Wednesday, December 28, 2011

The Importance of 'Normal'

When playing/running a RPG it can be very easy to get caught up in the dramatic and swept away with the tides of high adventure. However, there is also a need for the normal to exist. The normal grounds things in the world you've created and gives a basis of comparison. More importantly, it lets you ground the characters and show who they are when the fate of the world doesn't hang in the balance. Today, I want to talk about htat.

Who Are You?
Like I said in the above blurb, the focus on normal time can show who a person is when the chips aren't on the table. Stories are chock full of people who become truly noble, heroic, great, or terrible people when things are on the line, but what about when things aren't on the line? Think back to some of your favorite characters. How many of them do you like because you think it'd be fun to have a beer with them? How many do you like because they're just "totally bad ass when the chips are down"? I'm sure there are a bunch for both, but the ones that stick with you beyond the "that's awesome!" factor tend to be the ones we see some normal stuff with.

What Is The World?
What applies to the characters also applies to the world. How well defined is your world? How strong is it when you don't have a meteor about to strike it, or some other reason for people to band together? You may think this is meaningless, but at the same time take a look at a movie like 'Crash'. In that movie you see two very different portrayals of the two cop characters. The first is when things are normal, the second is when there is tension in the air. You also see how the people around them react to things. Where there is prejudice and simple racism flying around, once the chips are down people tend to flock together. Still, who wants to save a world where - when life isn't on the line - you get treated like crap? Some do, sure, but not many PCs get tested on that.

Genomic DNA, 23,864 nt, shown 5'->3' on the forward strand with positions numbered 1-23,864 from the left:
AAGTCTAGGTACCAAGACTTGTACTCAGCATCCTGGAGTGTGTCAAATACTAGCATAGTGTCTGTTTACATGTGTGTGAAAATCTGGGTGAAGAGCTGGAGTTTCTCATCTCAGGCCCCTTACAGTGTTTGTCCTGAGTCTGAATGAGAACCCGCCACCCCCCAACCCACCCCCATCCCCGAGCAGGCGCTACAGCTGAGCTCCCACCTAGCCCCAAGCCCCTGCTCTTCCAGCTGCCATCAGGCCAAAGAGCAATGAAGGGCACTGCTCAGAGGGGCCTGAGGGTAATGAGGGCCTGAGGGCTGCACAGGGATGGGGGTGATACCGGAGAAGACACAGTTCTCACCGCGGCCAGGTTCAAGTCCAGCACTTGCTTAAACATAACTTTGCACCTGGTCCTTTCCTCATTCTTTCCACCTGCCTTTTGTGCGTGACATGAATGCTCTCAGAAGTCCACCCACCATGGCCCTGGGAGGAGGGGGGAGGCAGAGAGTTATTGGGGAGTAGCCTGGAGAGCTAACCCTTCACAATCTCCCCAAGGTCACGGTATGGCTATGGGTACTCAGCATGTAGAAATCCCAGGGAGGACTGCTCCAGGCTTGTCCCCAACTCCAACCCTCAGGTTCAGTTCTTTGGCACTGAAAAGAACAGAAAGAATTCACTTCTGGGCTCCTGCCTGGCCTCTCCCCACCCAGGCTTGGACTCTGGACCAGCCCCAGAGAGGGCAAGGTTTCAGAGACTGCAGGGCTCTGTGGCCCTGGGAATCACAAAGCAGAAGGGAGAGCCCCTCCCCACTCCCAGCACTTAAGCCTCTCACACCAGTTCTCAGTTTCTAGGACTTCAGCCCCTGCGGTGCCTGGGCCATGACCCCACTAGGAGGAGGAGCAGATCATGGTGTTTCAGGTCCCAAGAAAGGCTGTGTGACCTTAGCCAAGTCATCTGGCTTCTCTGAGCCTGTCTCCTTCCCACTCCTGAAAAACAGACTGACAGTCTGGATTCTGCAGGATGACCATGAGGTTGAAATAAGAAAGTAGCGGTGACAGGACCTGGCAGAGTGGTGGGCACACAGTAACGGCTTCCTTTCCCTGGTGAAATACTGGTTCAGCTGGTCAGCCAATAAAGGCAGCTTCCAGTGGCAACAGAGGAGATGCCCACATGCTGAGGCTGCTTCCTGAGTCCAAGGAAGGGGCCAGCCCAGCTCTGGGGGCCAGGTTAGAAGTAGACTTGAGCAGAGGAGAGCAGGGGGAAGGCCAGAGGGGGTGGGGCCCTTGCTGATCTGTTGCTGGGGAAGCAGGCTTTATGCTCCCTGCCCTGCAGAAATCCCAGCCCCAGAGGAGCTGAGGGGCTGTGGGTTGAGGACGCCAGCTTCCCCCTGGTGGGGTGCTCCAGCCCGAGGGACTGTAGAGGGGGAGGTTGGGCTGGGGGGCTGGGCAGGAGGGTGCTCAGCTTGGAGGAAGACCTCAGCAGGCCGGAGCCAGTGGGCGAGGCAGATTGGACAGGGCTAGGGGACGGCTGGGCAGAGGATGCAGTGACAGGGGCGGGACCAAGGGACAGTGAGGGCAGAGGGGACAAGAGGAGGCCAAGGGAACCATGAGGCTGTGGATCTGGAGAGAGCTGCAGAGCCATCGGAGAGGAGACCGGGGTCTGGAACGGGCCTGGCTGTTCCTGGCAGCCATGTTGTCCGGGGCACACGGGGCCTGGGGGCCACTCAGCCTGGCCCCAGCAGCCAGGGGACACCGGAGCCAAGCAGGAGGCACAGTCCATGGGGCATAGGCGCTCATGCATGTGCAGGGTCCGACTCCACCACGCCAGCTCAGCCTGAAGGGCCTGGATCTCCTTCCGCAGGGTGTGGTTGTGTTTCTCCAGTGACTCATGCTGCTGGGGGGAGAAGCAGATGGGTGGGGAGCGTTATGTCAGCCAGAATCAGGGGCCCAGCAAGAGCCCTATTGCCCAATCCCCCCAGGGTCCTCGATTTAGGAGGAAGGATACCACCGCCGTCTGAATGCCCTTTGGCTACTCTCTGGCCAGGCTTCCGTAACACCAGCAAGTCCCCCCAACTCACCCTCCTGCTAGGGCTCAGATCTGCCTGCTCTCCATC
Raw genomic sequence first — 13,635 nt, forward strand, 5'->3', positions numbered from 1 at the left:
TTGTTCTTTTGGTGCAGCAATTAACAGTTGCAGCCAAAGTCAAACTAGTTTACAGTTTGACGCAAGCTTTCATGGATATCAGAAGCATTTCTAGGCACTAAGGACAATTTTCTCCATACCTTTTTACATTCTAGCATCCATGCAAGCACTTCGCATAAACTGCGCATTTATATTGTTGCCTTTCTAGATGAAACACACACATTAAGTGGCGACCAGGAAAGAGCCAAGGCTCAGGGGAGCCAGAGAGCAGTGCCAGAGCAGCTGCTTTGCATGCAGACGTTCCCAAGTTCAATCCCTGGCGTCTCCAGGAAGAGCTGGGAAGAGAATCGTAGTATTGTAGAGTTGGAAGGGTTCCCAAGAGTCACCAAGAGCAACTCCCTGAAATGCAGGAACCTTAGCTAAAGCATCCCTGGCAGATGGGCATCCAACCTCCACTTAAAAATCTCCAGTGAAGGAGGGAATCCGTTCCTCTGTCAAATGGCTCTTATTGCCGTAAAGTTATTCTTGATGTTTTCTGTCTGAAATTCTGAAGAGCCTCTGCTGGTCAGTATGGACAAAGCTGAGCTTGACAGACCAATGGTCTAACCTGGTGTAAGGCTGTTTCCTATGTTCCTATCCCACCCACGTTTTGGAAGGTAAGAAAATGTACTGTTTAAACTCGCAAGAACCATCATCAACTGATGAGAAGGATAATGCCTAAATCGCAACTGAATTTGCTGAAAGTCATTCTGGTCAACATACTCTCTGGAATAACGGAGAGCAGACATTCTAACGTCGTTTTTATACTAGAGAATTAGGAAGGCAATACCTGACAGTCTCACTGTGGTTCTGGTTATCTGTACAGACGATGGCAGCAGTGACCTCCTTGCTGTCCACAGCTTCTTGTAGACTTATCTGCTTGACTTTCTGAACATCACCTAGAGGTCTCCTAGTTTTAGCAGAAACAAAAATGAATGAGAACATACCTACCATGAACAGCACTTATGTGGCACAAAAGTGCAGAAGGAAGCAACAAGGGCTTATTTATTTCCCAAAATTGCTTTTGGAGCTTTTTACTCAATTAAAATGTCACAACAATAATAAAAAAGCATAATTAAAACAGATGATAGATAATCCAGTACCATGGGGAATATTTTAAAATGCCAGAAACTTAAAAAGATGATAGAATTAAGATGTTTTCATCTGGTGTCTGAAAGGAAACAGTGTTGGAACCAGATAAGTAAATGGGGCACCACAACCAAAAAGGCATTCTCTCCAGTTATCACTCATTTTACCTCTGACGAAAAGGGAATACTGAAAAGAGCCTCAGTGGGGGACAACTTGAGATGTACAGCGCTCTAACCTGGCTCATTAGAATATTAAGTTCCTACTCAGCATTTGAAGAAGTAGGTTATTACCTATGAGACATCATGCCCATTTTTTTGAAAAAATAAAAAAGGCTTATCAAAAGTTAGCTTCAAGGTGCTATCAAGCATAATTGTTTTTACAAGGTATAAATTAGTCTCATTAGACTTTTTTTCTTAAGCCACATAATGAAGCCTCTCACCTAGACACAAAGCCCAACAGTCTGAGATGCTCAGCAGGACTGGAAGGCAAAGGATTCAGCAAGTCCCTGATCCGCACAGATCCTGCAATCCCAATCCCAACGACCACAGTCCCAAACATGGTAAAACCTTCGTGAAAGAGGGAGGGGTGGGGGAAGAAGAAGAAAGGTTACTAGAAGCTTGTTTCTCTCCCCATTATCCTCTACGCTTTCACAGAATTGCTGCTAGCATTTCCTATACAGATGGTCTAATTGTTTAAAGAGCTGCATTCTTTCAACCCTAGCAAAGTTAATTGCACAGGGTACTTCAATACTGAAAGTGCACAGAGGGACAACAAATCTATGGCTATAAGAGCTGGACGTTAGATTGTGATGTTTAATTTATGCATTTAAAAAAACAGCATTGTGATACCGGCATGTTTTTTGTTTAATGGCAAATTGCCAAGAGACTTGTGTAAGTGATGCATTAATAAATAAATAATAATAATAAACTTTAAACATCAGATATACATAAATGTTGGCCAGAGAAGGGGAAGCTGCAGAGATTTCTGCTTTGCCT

Tension Breaks are Awesome
The other important thing about 'normal' time is to give a break from the tension. Even comic book characters, y'know the ones with 30-70 years of adventure under their belt, get quiet moments. Bruce has his quiet days where he gets to try to relax with the rest of the bat family, Clark has his time with Lois, Diana goes back to the amazonian isles to visit friends. These tension breaks are great because they let everyone catch their breath for the next story, but they also let us see what is important to the character.

Think about it, when there is nothing going on Bruce seems happier to hang around the house and watch movies with Dick/Tim/Damian/Cassandra/Stephanie than he does out on the town. Oliver Queen (Green Arrow) on the other hand, pre marriage, would be out on the town looking for women. Terry would be trying to spend time with Dana and holding his relationship there. Three different characters, and we get to see just how different they are by how they relax.

How To Do It?
This is the easiest part of all though. How do you give 'normal' time in your game? Quite simply you just stop throwing things at your PC. Give them some time between arcs - or even just acts - to grab a breather and relax. Have a fun session where you hop from PC to PC and go about their daily routine. Stress that this is a chance to relax, and see who keeps working and who actually has their character relax. Give your players the chance, let them surprise you with how much more developed they can make their characters.

1 comment:

  1. In less words you have shared many things. And all information are really helpful.